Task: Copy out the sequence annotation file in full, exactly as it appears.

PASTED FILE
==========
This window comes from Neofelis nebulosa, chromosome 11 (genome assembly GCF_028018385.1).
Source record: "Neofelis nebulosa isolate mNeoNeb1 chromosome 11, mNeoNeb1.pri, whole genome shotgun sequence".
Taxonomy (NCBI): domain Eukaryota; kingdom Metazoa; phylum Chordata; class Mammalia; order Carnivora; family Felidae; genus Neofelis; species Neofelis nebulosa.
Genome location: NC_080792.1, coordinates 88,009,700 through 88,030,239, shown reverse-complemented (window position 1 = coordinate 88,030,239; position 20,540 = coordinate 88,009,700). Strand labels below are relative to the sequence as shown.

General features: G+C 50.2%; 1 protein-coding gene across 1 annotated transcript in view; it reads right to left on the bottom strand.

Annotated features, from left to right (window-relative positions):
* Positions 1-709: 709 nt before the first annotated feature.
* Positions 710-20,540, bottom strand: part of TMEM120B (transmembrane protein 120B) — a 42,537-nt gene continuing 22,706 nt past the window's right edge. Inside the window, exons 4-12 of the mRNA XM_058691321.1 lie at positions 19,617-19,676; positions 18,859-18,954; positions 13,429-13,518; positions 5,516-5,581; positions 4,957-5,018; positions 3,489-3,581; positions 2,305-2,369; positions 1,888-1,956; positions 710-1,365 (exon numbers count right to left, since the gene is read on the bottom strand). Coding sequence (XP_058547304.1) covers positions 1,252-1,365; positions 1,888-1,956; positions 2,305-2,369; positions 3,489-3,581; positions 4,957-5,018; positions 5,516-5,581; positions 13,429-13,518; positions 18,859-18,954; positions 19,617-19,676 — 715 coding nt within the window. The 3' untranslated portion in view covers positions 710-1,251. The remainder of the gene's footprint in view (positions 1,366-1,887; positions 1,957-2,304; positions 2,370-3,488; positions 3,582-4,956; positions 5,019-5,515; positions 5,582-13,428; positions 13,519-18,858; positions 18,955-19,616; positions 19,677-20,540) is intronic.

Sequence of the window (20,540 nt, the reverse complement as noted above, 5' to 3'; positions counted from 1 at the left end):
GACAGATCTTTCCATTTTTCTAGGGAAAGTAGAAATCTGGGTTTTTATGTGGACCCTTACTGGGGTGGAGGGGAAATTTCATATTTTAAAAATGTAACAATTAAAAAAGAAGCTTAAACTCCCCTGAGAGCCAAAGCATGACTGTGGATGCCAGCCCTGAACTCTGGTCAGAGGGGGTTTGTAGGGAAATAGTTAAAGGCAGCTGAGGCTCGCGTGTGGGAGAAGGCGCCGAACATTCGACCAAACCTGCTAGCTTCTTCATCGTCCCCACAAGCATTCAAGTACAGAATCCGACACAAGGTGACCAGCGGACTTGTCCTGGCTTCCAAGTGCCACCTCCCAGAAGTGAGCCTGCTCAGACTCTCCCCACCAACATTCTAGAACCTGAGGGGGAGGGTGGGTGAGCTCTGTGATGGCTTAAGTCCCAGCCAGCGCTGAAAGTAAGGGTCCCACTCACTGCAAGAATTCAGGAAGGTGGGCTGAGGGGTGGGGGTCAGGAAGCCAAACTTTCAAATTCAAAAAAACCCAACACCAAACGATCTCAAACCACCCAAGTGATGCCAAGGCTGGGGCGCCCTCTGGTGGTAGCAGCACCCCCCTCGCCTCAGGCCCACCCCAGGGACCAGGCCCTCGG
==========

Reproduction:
This window comes from Neofelis nebulosa, chromosome 11 (genome assembly GCF_028018385.1).
Source record: "Neofelis nebulosa isolate mNeoNeb1 chromosome 11, mNeoNeb1.pri, whole genome shotgun sequence".
Taxonomy (NCBI): domain Eukaryota; kingdom Metazoa; phylum Chordata; class Mammalia; order Carnivora; family Felidae; genus Neofelis; species Neofelis nebulosa.
Genome location: NC_080792.1, coordinates 88,009,700 through 88,030,239, shown reverse-complemented (window position 1 = coordinate 88,030,239; position 20,540 = coordinate 88,009,700). Strand labels below are relative to the sequence as shown.

General features: G+C 50.2%; 1 protein-coding gene across 1 annotated transcript in view; it reads right to left on the bottom strand.

Annotated features, from left to right (window-relative positions):
* Positions 1-709: 709 nt before the first annotated feature.
* Positions 710-20,540, bottom strand: part of TMEM120B (transmembrane protein 120B) — a 42,537-nt gene continuing 22,706 nt past the window's right edge. Inside the window, exons 4-12 of the mRNA XM_058691321.1 lie at positions 19,617-19,676; positions 18,859-18,954; positions 13,429-13,518; positions 5,516-5,581; positions 4,957-5,018; positions 3,489-3,581; positions 2,305-2,369; positions 1,888-1,956; positions 710-1,365 (exon numbers count right to left, since the gene is read on the bottom strand). Coding sequence (XP_058547304.1) covers positions 1,252-1,365; positions 1,888-1,956; positions 2,305-2,369; positions 3,489-3,581; positions 4,957-5,018; positions 5,516-5,581; positions 13,429-13,518; positions 18,859-18,954; positions 19,617-19,676 — 715 coding nt within the window. The 3' untranslated portion in view covers positions 710-1,251. The remainder of the gene's footprint in view (positions 1,366-1,887; positions 1,957-2,304; positions 2,370-3,488; positions 3,582-4,956; positions 5,019-5,515; positions 5,582-13,428; positions 13,519-18,858; positions 18,955-19,616; positions 19,677-20,540) is intronic.

Sequence of the window (20,540 nt, the reverse complement as noted above, 5' to 3'; positions counted from 1 at the left end):
GACAGATCTTTCCATTTTTCTAGGGAAAGTAGAAATCTGGGTTTTTATGTGGACCCTTACTGGGGTGGAGGGGAAATTTCATATTTTAAAAATGTAACAATTAAAAAAGAAGCTTAAACTCCCCTGAGAGCCAAAGCATGACTGTGGATGCCAGCCCTGAACTCTGGTCAGAGGGGGTTTGTAGGGAAATAGTTAAAGGCAGCTGAGGCTCGCGTGTGGGAGAAGGCGCCGAACATTCGACCAAACCTGCTAGCTTCTTCATCGTCCCCACAAGCATTCAAGTACAGAATCCGACACAAGGTGACCAGCGGACTTGTCCTGGCTTCCAAGTGCCACCTCCCAGAAGTGAGCCTGCTCAGACTCTCCCCACCAACATTCTAGAACCTGAGGGGGAGGGTGGGTGAGCTCTGTGATGGCTTAAGTCCCAGCCAGCGCTGAAAGTAAGGGTCCCACTCACTGCAAGAATTCAGGAAGGTGGGCTGAGGGGTGGGGGTCAGGAAGCCAAACTTTCAAATTCAAAAAAACCCAACACCAAACGATCTCAAACCACCCAAGTGATGCCAAGGCTGGGGCGCCCTCTGGTGGTAGCAGCACCCCCCTCGCCTCAGGCCCACCCCAGGGACCAGGCCCTCGG